Invent It and Quirky May Build It (if the crowd likes it)

How many times have you seen a new product and thought to yourself, “I had that idea!!” Sure you did…at least some variation, right? But ideas without action are just ideas. Most of my own are fantasy-driven such as the :60 second blow dry (going to the car wash to dry my hair is not an option). I’m equally obsessed with my dog’s paws which are the size of my head. Daily doggy walks with a 115 lb. Mastiff inspire gadgets I’ve dubbed Doggy Bombs and Dirty Pawz, but I’m not sharing. Not just yet.

Introducing Quirky, the innovative company that makes invention possible. Their revolutionary online platform is fueled by the crowdsourcing of user-generated ideas which are then analyzed and driven by a team of in-house engineering, design and marketing experts. For only $10 (less than a salted margarita in NYC), a user uploads an idea and receives constructive feedback from the community. Every Friday, the Quirky team selects two ideas to be reviewed for internal consideration, with the deliberations viewable on Quirky Live. Winning ideas are prototyped, branded, manufactured and marketed. If you’re successful, you’ll be collecting royalties for the duration of the product cycle.


If you’re more the opinionated type, become a community contributor and let someone know why their idea rocks or needs a serious overhaul. Vote for the products you would love to see created. Take surveys. Choose product colors. Track. Comment. Share.

Yeah, yeah, yeah, you say — but what do I get out of helping someone else besides good karma? Profit-sharing.

By “distributing the power of influence,” Quirky’s founder Ben Kaufman invites individuals to have “a little piece of something huge.”

If the product you collaborated/commented/shared makes it to shelves or an online shopping cart, you will share in the revenue (30-40% is divvied up according to influence and contribution level).  Sure it could be a penny on the dollar, but all it takes is one Snuggie-like fad to make serious dough.


Kaufman, an enthusiastic 25-year-old isn’t just a young guy with a cool idea. He’s been there, done that. In high school. What were you doing in high school, besides sneaking booze out of your parent’s liquor cabinet?  Kaufman’s parents mortgaged their house to fund his invention, he hopped a flight to China and returned to launch a successful iPod accessories company, Mophie, which he later sold. But don’t worry, no need to beg family members to finance your dream. You now have a community and Quirky is it.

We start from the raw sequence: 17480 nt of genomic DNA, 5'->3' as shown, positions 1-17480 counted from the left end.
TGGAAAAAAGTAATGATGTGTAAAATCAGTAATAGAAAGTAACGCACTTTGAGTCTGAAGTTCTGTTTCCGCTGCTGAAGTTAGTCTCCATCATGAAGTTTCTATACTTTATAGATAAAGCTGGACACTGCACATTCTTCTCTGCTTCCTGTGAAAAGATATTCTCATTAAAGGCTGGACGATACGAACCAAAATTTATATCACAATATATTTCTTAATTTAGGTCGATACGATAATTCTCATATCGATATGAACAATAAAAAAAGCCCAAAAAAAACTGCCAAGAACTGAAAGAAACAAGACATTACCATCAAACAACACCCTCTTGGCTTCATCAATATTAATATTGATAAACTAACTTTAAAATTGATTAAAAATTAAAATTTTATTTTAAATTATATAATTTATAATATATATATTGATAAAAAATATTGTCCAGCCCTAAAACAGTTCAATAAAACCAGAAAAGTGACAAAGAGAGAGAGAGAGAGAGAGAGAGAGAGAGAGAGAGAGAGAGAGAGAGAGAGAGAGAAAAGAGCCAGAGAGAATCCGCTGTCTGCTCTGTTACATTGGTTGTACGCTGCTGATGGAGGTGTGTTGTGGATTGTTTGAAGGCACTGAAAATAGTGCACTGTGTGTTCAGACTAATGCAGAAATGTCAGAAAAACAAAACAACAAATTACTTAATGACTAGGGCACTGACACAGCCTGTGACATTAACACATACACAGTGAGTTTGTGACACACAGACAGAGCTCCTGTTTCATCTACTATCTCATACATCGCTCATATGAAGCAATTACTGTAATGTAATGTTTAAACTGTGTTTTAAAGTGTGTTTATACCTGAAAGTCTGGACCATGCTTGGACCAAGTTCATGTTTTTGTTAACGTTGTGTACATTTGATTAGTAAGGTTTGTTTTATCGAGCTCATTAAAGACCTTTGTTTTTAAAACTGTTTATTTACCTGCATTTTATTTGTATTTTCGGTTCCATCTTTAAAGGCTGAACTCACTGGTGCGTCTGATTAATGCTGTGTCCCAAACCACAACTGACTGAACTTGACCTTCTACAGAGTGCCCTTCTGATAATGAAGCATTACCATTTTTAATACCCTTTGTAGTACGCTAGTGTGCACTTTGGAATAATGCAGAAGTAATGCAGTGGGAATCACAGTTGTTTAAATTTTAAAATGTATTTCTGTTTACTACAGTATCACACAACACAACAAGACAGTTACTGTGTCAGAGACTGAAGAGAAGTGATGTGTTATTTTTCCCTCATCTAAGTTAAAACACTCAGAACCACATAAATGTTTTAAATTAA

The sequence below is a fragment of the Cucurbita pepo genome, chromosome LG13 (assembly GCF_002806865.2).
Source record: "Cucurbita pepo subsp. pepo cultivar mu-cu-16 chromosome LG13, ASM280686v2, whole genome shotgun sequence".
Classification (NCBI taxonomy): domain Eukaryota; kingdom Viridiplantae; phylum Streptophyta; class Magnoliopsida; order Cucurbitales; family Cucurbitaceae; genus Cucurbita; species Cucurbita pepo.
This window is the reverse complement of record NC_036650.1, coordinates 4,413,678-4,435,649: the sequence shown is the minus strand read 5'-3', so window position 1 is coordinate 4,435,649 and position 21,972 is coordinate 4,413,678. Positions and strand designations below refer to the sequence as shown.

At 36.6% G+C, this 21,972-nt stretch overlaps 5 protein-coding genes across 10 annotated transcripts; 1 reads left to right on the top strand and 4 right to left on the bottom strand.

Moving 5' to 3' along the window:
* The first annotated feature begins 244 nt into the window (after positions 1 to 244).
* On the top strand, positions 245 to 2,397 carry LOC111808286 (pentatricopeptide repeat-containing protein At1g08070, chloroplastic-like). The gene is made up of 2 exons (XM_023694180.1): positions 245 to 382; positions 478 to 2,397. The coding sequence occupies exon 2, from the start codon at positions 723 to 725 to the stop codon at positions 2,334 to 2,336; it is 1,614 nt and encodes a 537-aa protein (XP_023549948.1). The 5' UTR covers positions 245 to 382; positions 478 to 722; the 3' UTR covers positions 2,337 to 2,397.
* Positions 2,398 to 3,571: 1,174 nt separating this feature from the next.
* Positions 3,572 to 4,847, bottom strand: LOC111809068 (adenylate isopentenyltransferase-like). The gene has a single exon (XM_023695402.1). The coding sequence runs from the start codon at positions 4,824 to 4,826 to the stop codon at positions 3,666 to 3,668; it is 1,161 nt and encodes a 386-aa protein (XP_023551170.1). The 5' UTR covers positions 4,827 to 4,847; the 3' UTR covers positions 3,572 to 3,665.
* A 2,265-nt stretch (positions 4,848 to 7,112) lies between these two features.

While weekly viewings of Shark Tank may light your inner Thomas Edison, Quirky is 24/7 and addictive. Leave Mr. Wonderful, Barbara Corcoran and Mark Cuban on DVR, and check out Quirky’s scrolling user-submitted inventions to get inspired:


Equally addictive: the Quirky Pricing Game. This is for ideas that have made it much further down the product funnel, and gives new meaning to making test metrics fun.


Any initial skepticism I had was shoved aside when I viewed their online store. One of Quirky’s bestsellers looked very familiar. That’s because I have three (!) in my apartment, Pivot Power:


Seriously, the sexiest power outlet ever. Browsing their online catalog has me itching to grab my Visa card now. Beware!

What I’d love to see from Quirky next:

Campus Creator Lockdown. It’s no surprise that a large majority of great ideas and hot startups were first sparked in college dorm rooms and born out of grad school theses. Bring Quirky’s masters to campus and lock them up (with food and water) with a group of inventive students for 48 hours and see if they can bring their idea to life.

QuirkyTV. I’d had enough of the Pawn Store spinoffs and Orange-glazed Plastic Wives of Wherever, I’d love to watch a web video series capturing the workday unfolding at this New York City mind meld. I want to see  brain burn, sweat stains, Macs being tossed, round-the-clock building and then finally — the end result! A few video snapshots posted on the site provide a sneak preview, but I want more! And the heck with cable TV, this web series should be pitched to YouTube. With massive fragmentation among TV audiences, who needs the constant pressure of impossible ratings that turn reality shows into scripted BS.


Quirky, you’ve made my DigiDay!



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